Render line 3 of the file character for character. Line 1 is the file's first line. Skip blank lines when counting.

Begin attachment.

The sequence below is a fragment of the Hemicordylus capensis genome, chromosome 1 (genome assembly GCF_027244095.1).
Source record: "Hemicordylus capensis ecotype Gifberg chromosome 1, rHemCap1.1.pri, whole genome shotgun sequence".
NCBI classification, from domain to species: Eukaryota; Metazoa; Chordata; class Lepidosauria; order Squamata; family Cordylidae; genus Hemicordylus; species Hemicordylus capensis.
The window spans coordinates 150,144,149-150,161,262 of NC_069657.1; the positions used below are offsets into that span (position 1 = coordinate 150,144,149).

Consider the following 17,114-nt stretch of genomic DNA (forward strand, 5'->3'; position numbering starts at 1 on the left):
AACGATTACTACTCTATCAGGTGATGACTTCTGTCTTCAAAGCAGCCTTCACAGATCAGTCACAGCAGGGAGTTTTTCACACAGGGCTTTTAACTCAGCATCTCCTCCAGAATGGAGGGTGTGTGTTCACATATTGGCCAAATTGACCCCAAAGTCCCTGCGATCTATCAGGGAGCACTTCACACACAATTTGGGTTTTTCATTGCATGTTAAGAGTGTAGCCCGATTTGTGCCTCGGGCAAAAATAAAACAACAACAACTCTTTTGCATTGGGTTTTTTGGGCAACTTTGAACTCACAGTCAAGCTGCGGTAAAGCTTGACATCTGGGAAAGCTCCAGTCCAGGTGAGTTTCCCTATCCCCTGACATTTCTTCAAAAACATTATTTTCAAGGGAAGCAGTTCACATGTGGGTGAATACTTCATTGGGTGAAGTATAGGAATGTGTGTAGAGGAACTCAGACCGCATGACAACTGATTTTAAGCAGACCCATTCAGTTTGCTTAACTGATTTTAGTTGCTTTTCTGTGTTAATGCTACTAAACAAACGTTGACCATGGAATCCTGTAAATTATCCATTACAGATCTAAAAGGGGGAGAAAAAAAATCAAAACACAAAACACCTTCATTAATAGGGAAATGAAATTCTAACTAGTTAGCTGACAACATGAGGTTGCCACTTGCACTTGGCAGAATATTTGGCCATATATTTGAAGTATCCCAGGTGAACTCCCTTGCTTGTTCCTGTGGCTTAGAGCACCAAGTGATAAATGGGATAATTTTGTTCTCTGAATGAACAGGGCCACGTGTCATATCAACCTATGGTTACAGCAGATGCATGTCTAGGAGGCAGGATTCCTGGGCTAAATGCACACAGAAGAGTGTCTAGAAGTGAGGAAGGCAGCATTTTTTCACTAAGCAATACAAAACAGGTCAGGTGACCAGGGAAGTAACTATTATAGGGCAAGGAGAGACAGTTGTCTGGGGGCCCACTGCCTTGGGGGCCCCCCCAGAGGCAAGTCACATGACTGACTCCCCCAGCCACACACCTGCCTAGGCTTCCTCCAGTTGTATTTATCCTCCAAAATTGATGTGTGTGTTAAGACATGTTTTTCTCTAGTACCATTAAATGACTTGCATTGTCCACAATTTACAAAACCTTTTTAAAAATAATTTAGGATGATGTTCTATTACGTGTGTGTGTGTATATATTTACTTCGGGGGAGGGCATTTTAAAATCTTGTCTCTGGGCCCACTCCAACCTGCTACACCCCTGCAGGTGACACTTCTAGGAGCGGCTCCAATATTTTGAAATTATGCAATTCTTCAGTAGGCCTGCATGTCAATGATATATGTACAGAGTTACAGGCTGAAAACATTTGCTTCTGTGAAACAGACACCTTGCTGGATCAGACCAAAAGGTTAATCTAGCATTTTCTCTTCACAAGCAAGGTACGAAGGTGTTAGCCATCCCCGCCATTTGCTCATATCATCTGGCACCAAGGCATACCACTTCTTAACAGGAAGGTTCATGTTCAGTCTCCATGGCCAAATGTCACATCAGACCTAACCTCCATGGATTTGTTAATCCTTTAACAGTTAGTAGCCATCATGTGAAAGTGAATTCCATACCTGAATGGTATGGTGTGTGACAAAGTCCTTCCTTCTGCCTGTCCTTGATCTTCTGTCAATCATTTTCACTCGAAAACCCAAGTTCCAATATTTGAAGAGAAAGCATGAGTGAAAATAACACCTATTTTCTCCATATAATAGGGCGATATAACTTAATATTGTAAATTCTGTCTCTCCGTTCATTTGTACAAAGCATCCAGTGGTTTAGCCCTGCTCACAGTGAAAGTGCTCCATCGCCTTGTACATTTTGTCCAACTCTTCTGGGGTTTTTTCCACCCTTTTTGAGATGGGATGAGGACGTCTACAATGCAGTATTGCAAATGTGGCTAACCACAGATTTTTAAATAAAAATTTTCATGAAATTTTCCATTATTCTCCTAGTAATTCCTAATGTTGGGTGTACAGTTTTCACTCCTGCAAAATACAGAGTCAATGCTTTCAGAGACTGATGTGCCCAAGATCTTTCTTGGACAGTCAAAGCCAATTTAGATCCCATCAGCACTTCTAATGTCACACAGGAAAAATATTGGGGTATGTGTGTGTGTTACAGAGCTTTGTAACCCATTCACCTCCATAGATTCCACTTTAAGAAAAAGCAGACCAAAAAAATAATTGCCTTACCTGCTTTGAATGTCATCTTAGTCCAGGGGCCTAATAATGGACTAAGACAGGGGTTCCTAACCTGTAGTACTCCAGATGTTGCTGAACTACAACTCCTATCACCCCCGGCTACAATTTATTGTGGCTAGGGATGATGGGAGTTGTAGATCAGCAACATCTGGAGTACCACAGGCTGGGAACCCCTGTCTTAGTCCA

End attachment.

NCBI classification, from domain to species: Eukaryota; Metazoa; Chordata; class Lepidosauria; order Squamata; family Cordylidae; genus Hemicordylus; species Hemicordylus capensis.